Like a year ago when I wrote about post-touchdown goal post dunks being outlawed, I still think the NFL's Competition Committee that convenes every year in March during the annual owners' meetings (this year's meetings kick off in Phoenix, AZ on Sunday, so mark your calenders), simply makes changes every off-season just for change's sake.
Don't get me wrong. Some things need to be tweaked. Like I suggested not long ago, limiting most down-field pass-interference penalties to 15 yards (with the exception of the obvious fouls committed by a defender who is clearly beaten) would be a great change and something that will be voted on next week. Unfortunately, re-evaluating what actually constitutes a catch by a receiver is reportedly not going to be voted on. (That would make way too much sense.)
Of course, I wasn't hoping for any sort of Dez Bryant Rule to be adopted as a replacement for the Calvin Johnson Rule. Nor am I holding my breath for a new 15-yard pass-interference penalty rule. But I am expecting some changes that will no doubt confuse me at some point during the 2015 regular season.
And that brings me to my point: Why do we have to have new rules each and every season? Game day officials already have a ton to account for during an average NFL game; do they really need more things to worry about, such as the nine-point play proposed by the Colts? I get that a nine-point play--if a team scores a touchdown and converts a two-point try, it would be able to attempt a 50-yard "extra-point,"--wouldn't make much more work for officials, but that's just another thing to keep track of during a game. Scoring is fine as it is. I grew up thinking an eight-point lead was insurmountable; then the league implemented the two-point conversion in the early 90s, which then made you feel only kind of OK with an eight-point lead. Nine points then became the next "whew" margin for fans and enabled us to breathe a sigh of relief and, soon--following the advent of the Internet--go on our computers and talk trash. Now we may have to sweat-out a nine-point lead? Doesn't there become a point where you just have to say: "OK, defense. You got us."?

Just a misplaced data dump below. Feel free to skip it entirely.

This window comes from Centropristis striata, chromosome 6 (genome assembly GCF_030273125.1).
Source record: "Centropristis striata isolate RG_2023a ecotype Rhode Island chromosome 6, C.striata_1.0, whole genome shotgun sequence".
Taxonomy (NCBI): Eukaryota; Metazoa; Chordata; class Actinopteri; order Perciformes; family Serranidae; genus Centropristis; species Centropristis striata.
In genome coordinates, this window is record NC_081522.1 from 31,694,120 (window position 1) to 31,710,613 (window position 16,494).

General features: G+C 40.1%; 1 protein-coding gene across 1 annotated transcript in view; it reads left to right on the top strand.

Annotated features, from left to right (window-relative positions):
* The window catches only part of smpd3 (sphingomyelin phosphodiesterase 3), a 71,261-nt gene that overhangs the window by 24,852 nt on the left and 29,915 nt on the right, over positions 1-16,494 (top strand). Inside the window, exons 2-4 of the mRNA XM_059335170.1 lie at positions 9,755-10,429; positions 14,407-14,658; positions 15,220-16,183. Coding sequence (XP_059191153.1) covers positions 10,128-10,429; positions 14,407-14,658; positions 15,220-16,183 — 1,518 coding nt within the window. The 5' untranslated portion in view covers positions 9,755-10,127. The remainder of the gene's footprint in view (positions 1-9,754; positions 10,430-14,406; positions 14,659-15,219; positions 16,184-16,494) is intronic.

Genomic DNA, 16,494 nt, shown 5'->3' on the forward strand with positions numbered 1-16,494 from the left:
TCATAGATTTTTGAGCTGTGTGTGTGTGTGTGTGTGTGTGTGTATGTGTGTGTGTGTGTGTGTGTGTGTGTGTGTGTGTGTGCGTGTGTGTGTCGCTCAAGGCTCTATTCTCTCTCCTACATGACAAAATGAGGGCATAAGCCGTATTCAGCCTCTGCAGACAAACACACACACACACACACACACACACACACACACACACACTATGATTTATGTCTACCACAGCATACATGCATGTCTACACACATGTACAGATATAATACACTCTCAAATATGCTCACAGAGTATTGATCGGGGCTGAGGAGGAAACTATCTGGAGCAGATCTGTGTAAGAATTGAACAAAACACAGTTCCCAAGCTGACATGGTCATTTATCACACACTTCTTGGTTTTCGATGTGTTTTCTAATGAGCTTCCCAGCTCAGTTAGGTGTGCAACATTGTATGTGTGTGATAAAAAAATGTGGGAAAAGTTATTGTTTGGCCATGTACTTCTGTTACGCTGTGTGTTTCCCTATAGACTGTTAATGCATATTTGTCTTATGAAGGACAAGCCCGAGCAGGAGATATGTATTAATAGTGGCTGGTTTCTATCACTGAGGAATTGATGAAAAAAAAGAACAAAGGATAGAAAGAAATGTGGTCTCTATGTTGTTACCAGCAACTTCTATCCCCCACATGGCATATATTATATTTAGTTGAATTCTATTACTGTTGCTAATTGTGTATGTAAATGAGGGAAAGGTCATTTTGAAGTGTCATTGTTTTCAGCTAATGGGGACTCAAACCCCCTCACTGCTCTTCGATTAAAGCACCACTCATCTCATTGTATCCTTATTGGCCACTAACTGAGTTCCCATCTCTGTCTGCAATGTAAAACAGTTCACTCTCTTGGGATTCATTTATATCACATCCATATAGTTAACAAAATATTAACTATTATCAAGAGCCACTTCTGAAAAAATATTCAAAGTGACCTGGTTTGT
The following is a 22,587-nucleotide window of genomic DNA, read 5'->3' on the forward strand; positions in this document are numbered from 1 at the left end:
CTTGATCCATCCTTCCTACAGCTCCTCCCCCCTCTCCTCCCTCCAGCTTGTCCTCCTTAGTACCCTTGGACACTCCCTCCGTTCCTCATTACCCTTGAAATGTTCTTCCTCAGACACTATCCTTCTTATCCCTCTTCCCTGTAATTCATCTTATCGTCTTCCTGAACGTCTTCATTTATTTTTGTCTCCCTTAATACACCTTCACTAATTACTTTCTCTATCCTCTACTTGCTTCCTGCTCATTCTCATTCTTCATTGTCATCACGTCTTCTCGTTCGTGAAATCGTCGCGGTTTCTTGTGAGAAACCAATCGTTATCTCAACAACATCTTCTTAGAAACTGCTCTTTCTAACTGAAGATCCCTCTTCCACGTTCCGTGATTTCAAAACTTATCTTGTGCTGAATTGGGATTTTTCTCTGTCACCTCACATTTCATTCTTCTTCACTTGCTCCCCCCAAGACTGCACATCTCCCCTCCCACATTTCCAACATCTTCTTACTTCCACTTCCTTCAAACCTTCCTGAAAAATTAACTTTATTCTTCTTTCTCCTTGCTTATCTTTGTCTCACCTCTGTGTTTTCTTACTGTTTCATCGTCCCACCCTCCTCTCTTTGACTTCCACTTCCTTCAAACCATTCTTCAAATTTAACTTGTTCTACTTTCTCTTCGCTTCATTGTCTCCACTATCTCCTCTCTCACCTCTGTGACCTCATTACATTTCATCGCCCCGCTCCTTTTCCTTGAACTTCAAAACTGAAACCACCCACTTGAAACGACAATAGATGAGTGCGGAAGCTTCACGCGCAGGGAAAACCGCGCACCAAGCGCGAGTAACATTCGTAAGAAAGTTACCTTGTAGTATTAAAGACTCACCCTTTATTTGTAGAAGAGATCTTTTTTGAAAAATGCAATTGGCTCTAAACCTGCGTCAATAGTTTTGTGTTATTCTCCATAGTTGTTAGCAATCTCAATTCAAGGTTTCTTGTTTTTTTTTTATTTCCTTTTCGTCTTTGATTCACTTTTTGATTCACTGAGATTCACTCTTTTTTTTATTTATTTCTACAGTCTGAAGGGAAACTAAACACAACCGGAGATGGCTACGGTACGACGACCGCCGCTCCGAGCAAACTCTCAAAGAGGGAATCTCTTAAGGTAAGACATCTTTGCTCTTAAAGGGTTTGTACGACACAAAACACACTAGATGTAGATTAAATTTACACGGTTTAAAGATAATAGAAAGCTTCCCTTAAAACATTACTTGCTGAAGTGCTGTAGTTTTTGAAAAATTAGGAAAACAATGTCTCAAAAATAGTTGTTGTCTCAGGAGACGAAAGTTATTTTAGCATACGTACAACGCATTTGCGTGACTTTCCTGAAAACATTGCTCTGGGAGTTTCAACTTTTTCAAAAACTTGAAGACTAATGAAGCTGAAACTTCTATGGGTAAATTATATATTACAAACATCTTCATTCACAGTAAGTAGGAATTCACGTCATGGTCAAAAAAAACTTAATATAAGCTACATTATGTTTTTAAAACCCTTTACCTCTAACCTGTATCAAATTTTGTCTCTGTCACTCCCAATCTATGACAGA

Such proposals are suggested as a means to keep the excitement in the game, but at some point doesn't stuff like a nine-point play damage the integrity of the sport of football? You don't see NBA rules committees proposing changes that would make any shot over 24-feet six points. You don't see Major League Baseball committees suggesting that home runs after the seventh inning count as two runs if they're solo and eight runs if the bases are loaded.
The NFL is the most popular sports league in the country. Why do we need to keep tweaking it?
Art Rooney II, the Steelers president, said he was against most of the proposed changes in a recent interview. Good. Art II is a Rooney and the Rooney family has always been an influential arm in the direction of the NFL. Maybe his opinion (and perhaps Dan's because you know he's still an influence) can keep the league on its current path without another annual change. And if there are changes, maybe Art II and Dan can get the owners to make ones that are sensible.
Or, better yet, maybe they can have a vote on only proposing rules changes every few years, while they let the officials, fans, networks, coaches, and, oh yes, the players get acclimated to the rules they already have that are still kind of new (and confusing).
However, I have a bad feeling we're about six months away from witnessing a Steelers game where they're leading by nine-points late, only to lose in overtime after Cortez Allen is called for a 52 yard pass-interference penalty in the final minutes of regulation, which will be followed by a touchdown, a two-point conversion, a 50-yard "extra-point" and then a field goal in the extra frame after Cameron Heyward is called for roughing the passer on a picture-perfect sack. Sure, "Wreck It's" form will be perfect, but the officials won't be able to review that. But they will be able to review Heath Miller's obvious catch near the goal line earlier in the extra period, and they'll reverse it to an incomplete pass after it's determined he didn't maintain possession after being taken to the ground.
Not to be critical.